August 25, 2012 17 Comments
Yesterday the hot topic in local news and social media was the story of a person walking his/her dogs off-leash in an on-leash area at Nose Hill Park: one of the dogs got caught in a toothless trap designed to catch coyotes for a University of Calgary research study, performed in conjunction with the City of Calgary.
Those are the facts and you can check out the hyperlinks for more details.
Outrage ensued, Twitter and Facebook fired up, and complaints were made to the City, the University, and the Humane Society, such that the study was put on pause less than 24 hours after the incident.
If you ask me, this seems like blaming a car for hitting you when you purposefully walk into oncoming traffic.
The dog was off-leash… in an on-leash area. The traps were specifically put in densely wooded on-leash areas (and are only active between sunset and sunrise) to prevent this very thing. And to suggest a child could get caught in them as well (as I’ve seen some do) is just hyperbole.
One affronted person tweeted an Alderman to ask what bylaws apply to this situation.
Let me tell you: Bylaw Number 23M2006, section 12, which states owners of dogs shall ensure they are not running at large, meaning off-leash, not under control, and can still include on-leash dogs if they cause harm or distress to others.
This dogs-at-large rule applies to both on-leash and off-leash areas. So yes, that even means if you can’t control your dog at the dog park – have them come in when you call, for example – that is still considered “at large” even if it’s a designated off-leash area.
Outside of designated off-leash areas, dogs are to be on leashes no more than 2 metres long (that means, yes, flexi-leashes are against bylaw!). While on city pathways, dogs are to walk on your right-hand side away from oncoming pedestrians, bikes, and other dogs, and are not to interfere with others. It’s all in the bylaw; did I just blow your mind?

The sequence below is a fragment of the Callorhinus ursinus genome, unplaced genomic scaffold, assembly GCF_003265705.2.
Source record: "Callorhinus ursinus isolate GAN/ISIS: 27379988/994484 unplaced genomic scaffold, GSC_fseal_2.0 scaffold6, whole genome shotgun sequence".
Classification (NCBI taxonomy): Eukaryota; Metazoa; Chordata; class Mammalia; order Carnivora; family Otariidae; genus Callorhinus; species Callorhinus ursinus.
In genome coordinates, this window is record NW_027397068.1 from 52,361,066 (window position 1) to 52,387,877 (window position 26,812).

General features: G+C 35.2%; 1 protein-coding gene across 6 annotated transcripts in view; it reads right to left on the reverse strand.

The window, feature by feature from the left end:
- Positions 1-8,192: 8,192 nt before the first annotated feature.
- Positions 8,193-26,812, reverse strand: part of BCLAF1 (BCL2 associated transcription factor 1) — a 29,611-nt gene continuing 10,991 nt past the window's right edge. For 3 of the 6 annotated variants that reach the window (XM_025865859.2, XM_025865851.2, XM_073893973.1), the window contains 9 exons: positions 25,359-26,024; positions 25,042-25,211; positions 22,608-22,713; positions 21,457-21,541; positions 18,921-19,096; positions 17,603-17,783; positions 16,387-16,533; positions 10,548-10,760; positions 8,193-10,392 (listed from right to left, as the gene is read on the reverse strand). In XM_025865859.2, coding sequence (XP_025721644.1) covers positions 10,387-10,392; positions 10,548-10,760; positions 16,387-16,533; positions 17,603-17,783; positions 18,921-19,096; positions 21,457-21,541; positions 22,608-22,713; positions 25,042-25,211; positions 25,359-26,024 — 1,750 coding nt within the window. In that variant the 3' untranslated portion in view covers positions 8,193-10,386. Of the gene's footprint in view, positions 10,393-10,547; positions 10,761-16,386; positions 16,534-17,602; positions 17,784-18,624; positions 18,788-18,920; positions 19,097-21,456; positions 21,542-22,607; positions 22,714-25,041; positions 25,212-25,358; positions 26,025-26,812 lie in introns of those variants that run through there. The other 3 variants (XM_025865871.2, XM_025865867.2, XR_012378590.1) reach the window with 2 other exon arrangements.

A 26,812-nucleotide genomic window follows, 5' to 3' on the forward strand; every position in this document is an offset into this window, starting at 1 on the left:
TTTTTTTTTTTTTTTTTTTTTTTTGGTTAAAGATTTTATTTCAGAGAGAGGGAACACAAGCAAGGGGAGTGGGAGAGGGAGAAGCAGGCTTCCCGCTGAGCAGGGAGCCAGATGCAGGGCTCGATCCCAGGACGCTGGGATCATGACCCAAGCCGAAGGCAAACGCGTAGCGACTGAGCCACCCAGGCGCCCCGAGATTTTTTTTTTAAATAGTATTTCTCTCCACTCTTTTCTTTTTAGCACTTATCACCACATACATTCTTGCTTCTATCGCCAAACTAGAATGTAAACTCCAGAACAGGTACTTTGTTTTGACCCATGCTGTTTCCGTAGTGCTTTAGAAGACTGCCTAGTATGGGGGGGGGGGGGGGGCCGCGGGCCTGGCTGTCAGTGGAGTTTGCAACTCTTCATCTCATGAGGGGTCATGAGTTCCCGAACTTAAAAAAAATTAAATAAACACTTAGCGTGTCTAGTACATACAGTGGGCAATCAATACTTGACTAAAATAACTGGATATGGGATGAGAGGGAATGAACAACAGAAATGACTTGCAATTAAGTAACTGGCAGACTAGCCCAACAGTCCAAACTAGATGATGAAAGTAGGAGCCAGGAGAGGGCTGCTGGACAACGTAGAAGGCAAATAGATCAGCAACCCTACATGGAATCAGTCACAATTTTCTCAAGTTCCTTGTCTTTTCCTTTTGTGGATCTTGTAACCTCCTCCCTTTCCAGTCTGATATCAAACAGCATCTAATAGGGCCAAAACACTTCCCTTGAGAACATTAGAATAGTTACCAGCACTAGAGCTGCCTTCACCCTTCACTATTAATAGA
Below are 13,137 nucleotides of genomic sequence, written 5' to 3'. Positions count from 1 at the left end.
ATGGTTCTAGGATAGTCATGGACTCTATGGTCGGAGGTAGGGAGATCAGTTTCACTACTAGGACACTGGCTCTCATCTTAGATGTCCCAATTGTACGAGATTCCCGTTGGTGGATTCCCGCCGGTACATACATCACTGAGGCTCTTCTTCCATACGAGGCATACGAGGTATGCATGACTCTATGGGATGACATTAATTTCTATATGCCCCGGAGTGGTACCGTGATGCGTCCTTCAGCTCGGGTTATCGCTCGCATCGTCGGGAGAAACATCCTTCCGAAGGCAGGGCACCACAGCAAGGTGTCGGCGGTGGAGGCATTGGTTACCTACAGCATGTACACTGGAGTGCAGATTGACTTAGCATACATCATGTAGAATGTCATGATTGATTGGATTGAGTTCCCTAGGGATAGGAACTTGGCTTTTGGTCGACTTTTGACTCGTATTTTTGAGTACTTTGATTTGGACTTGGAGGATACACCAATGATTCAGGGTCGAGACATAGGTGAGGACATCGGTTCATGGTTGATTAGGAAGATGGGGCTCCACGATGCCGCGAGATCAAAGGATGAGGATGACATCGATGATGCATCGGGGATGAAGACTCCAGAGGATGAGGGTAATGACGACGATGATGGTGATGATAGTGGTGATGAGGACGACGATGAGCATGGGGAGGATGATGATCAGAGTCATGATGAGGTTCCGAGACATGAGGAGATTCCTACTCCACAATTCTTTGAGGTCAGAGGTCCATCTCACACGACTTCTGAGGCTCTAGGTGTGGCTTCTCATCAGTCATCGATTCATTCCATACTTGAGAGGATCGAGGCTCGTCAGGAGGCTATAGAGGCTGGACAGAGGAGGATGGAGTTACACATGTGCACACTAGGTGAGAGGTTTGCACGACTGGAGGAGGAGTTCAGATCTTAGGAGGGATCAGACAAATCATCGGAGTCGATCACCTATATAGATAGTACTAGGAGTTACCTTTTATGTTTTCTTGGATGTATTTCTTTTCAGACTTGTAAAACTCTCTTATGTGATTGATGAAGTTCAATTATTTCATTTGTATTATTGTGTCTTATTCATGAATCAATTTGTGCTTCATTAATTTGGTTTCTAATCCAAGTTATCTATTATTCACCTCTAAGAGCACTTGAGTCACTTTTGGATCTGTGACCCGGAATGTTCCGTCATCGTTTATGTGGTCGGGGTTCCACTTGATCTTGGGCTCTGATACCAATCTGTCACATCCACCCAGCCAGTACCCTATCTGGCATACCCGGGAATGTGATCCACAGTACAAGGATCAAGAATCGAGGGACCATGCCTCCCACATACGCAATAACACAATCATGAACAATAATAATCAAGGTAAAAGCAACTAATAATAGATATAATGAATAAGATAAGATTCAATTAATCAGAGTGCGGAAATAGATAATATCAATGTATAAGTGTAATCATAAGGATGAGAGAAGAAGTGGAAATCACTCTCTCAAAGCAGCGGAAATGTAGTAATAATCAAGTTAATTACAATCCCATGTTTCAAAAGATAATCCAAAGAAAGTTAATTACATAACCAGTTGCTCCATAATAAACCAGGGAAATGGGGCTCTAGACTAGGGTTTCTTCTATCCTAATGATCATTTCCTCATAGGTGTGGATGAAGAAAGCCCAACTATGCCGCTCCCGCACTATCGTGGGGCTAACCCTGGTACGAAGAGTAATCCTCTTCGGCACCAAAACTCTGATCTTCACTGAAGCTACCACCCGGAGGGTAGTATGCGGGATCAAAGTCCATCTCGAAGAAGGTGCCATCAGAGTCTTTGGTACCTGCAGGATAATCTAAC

As for the case at hand, the University research team posted signs in the parks at least 50 metres from the traps. This means as the owner was reading the sign, the dogs was out of sight and 50 metres away – not under control or on-leash, and therefore definitely at large.
Nose Hill Park frequently has signs posted warning of studies, surveys, animal warnings, and pesticide sprays.
Now I know most signage gets ignored – Caution, Hot! Wet Paint. Please Use Other Door. Cash Only. Out of Order. Slippery Floors – but as a responsible dog owner using a large park that is famous for coyotes (obviously, hence the study), deer, and porcupines, caution and awareness should be your priority.
Rather than throwing the hammer down on the City and the University for undertaking a study that undoubtedly will have interesting results that are beneficial to dog owners (lots of little dogs lose their lives to coyotes in that very park every year), I’d prefer to see this situation touted as an educational opportunity to better inform the public about leash laws, training, and responsible pet ownership.
Because the bottom line is that if the dog was on-leash as it should have been, this never would have happened.
Geez, pair this with the Nose Hill Gentlemen incident and perhaps it’s better to avoid that park altogether. (I jest.)
As a dog owner, it is your responsibility to look out for your dog’s safety and wellbeing at all times. That means staying on-leash in on-leash areas, observing pet bylaws, undergoing training, and being realistic about the control and supervision you have in off-leash situations. If you can’t guarantee their safety, don’t take the risk.
Not to mention, it’s irresponsible or unaware owners who ruin it for the rest of us by creating valid complaints about this city’s dog owners and their perceived lack of care and attention to park and pathway etiquette and bylaws.
These are the very bylaws that earn Calgary international praise for our Responsible Pet Ownership mandate and help keep unfortunate dog incidents out of the news, but that doesn’t mean very much if no one knows about them or abides by them.
The good news is that the dog in question walked away from the incident free of harm, but unfortunately, in my opinion, the media and commentary surrounding the story has missed the lesson entirely.